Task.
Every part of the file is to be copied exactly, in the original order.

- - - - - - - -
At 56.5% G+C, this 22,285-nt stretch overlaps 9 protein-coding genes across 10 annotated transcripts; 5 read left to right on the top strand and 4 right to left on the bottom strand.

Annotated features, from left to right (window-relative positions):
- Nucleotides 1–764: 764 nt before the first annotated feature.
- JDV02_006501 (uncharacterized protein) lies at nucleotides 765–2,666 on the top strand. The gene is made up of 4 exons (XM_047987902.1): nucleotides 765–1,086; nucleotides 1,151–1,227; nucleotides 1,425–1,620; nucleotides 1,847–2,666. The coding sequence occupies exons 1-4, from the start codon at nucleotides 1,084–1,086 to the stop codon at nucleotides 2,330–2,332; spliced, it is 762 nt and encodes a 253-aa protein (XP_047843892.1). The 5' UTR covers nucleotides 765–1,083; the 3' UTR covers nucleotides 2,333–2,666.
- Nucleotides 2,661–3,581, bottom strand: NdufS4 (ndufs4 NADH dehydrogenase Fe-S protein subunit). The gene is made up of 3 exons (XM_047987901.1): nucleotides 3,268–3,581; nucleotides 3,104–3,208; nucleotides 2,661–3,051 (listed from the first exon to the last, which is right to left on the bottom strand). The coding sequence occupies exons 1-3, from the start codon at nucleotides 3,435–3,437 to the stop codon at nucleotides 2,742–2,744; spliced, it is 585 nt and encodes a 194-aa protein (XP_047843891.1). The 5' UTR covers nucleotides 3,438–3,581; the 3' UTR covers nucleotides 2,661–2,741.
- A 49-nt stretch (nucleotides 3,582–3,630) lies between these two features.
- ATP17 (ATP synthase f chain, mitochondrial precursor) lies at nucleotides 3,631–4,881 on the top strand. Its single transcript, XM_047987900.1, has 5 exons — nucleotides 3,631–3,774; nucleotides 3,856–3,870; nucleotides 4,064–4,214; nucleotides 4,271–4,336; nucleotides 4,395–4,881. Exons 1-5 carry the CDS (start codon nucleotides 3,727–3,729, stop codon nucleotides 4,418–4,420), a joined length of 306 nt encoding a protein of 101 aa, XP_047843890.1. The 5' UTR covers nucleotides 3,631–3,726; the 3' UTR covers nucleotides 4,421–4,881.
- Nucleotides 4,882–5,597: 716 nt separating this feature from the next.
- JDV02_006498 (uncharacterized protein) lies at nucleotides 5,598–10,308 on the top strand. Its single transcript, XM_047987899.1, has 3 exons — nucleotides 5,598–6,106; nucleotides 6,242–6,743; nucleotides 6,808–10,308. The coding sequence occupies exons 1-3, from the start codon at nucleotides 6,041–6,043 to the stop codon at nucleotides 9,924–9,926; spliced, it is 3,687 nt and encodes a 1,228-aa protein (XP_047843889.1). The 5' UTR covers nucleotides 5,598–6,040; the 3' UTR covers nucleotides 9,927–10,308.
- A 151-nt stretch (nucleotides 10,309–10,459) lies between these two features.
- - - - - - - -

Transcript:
At 56.5% G+C, this 22,285-nt stretch overlaps 9 protein-coding genes across 10 annotated transcripts; 5 read left to right on the top strand and 4 right to left on the bottom strand.

Annotated features, from left to right (window-relative positions):
- Nucleotides 1–764: 764 nt before the first annotated feature.
- JDV02_006501 (uncharacterized protein) lies at nucleotides 765–2,666 on the top strand. The gene is made up of 4 exons (XM_047987902.1): nucleotides 765–1,086; nucleotides 1,151–1,227; nucleotides 1,425–1,620; nucleotides 1,847–2,666. The coding sequence occupies exons 1-4, from the start codon at nucleotides 1,084–1,086 to the stop codon at nucleotides 2,330–2,332; spliced, it is 762 nt and encodes a 253-aa protein (XP_047843892.1). The 5' UTR covers nucleotides 765–1,083; the 3' UTR covers nucleotides 2,333–2,666.
- Nucleotides 2,661–3,581, bottom strand: NdufS4 (ndufs4 NADH dehydrogenase Fe-S protein subunit). The gene is made up of 3 exons (XM_047987901.1): nucleotides 3,268–3,581; nucleotides 3,104–3,208; nucleotides 2,661–3,051 (listed from the first exon to the last, which is right to left on the bottom strand). The coding sequence occupies exons 1-3, from the start codon at nucleotides 3,435–3,437 to the stop codon at nucleotides 2,742–2,744; spliced, it is 585 nt and encodes a 194-aa protein (XP_047843891.1). The 5' UTR covers nucleotides 3,438–3,581; the 3' UTR covers nucleotides 2,661–2,741.
- A 49-nt stretch (nucleotides 3,582–3,630) lies between these two features.
- ATP17 (ATP synthase f chain, mitochondrial precursor) lies at nucleotides 3,631–4,881 on the top strand. Its single transcript, XM_047987900.1, has 5 exons — nucleotides 3,631–3,774; nucleotides 3,856–3,870; nucleotides 4,064–4,214; nucleotides 4,271–4,336; nucleotides 4,395–4,881. Exons 1-5 carry the CDS (start codon nucleotides 3,727–3,729, stop codon nucleotides 4,418–4,420), a joined length of 306 nt encoding a protein of 101 aa, XP_047843890.1. The 5' UTR covers nucleotides 3,631–3,726; the 3' UTR covers nucleotides 4,421–4,881.
- Nucleotides 4,882–5,597: 716 nt separating this feature from the next.
- JDV02_006498 (uncharacterized protein) lies at nucleotides 5,598–10,308 on the top strand. Its single transcript, XM_047987899.1, has 3 exons — nucleotides 5,598–6,106; nucleotides 6,242–6,743; nucleotides 6,808–10,308. The coding sequence occupies exons 1-3, from the start codon at nucleotides 6,041–6,043 to the stop codon at nucleotides 9,924–9,926; spliced, it is 3,687 nt and encodes a 1,228-aa protein (XP_047843889.1). The 5' UTR covers nucleotides 5,598–6,040; the 3' UTR covers nucleotides 9,927–10,308.
- A 151-nt stretch (nucleotides 10,309–10,459) lies between these two features.